Gameplay

The main objective of each level in Letter Quest varies based on which one you decide to choose, as while the stars over each level indicate the generic ranking system seen in most games to exist on this planet, they actually represent each individual objective. Some objectives simply want you to make it to the end, while others give you Time Trials or challenge you to use a harsh limit of words or characters, offering a bit of replay value and encouraging you to revisit older levels for stars if you find the new levels too tricky at with your current stats, but whichever star you choose, the game still has the same basic premise of you spelling out as many complex words as you can (Letter complexity is determined via the amount of stars on the bottom-right corner of the letter tile) to deal damage to the enemies on screen. Once you defeat an enemy, you move onto the next part of the level to fight another enemy, guess a word to open a treasure chest, or beat up a pile of gems for currency.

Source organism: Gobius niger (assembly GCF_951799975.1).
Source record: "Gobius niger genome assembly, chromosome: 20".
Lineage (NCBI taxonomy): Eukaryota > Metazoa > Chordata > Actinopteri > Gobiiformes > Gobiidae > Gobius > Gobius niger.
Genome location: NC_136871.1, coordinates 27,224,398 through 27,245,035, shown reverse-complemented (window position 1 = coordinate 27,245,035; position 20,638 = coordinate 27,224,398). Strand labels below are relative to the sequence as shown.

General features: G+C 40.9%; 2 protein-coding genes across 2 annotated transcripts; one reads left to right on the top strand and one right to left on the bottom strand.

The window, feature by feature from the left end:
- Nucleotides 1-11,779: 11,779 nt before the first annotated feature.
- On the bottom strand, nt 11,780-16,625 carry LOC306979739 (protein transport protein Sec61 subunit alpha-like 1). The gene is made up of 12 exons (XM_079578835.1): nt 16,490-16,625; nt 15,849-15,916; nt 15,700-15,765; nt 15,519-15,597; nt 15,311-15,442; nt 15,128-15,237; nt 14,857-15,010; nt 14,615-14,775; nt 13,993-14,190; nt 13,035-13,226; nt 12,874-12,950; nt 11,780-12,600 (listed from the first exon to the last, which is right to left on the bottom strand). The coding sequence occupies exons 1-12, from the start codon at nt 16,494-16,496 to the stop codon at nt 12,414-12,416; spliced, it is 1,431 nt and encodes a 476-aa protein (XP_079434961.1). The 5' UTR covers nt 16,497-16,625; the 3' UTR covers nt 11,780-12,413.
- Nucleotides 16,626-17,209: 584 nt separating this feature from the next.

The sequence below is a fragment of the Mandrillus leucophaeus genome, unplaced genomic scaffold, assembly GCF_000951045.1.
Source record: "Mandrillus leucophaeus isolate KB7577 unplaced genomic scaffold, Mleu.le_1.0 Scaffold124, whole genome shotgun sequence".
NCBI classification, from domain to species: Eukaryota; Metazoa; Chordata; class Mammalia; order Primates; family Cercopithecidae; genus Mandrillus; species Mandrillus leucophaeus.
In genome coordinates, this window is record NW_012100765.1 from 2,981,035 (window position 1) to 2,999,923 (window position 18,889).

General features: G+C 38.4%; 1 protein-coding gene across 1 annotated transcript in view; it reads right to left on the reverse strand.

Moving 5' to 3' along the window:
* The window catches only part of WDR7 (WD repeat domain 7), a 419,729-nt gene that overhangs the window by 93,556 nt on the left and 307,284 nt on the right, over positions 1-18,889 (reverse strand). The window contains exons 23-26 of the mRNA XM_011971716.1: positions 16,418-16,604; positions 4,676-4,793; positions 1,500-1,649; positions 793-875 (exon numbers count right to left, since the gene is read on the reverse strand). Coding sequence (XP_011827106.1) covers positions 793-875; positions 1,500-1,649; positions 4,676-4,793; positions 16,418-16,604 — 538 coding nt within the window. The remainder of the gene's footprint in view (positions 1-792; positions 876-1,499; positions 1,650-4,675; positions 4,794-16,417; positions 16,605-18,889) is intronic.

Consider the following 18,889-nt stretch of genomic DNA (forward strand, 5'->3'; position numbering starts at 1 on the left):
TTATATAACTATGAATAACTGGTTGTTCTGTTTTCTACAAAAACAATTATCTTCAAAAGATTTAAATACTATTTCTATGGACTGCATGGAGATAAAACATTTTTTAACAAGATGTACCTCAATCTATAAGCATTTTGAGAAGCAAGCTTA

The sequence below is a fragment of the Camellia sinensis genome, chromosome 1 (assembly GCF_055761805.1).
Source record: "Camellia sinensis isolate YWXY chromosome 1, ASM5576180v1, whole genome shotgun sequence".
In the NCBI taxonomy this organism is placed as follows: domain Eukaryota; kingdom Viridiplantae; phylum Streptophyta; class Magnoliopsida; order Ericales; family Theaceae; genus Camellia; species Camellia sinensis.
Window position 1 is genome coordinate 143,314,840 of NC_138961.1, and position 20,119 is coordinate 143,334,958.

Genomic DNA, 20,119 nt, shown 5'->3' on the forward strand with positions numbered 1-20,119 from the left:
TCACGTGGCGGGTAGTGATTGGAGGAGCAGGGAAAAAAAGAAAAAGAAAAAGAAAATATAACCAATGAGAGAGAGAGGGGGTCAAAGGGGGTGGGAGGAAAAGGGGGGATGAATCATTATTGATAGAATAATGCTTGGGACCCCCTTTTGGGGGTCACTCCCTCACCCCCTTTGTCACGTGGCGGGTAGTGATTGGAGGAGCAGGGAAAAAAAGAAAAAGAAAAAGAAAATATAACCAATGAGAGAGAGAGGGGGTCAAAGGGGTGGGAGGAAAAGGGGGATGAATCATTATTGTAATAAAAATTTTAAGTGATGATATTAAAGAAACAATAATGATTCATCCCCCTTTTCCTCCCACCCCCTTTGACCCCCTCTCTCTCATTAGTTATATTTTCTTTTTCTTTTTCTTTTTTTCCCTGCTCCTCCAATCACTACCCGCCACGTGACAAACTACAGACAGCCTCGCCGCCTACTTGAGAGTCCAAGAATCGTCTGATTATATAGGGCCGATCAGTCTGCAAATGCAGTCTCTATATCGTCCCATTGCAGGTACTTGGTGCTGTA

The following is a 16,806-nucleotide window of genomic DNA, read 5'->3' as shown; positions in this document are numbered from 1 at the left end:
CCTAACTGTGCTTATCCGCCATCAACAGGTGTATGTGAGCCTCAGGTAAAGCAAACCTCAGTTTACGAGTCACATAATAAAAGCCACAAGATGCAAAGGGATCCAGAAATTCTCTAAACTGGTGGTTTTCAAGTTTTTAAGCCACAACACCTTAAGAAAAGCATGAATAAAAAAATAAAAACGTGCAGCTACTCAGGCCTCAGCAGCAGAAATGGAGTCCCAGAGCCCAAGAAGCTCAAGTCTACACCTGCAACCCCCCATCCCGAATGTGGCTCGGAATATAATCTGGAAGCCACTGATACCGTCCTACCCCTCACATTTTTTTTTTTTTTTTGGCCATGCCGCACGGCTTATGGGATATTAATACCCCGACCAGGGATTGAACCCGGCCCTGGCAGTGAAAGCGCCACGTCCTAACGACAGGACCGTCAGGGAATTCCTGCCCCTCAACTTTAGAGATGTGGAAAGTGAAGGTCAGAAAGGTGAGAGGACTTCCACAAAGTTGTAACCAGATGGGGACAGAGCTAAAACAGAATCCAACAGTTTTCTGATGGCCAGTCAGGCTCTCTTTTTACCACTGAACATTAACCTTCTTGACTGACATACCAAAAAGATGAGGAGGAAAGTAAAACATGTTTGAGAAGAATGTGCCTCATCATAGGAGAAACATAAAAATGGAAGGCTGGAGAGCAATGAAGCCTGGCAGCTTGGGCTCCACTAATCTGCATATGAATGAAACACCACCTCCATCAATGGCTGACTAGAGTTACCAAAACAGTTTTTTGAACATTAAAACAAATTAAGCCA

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Sometimes an enemy will shake things up a bit by screwing with your board and making letters corrupted, either so they won’t be as effective, become totally unusable or they’ll simply flat-out cause you to take damage if you use those tiles in a word. This is a nice way to force you to think of alternatives if things go wrong, and you’re always able to skip a turn to throw out your current board if you can’t think of anything.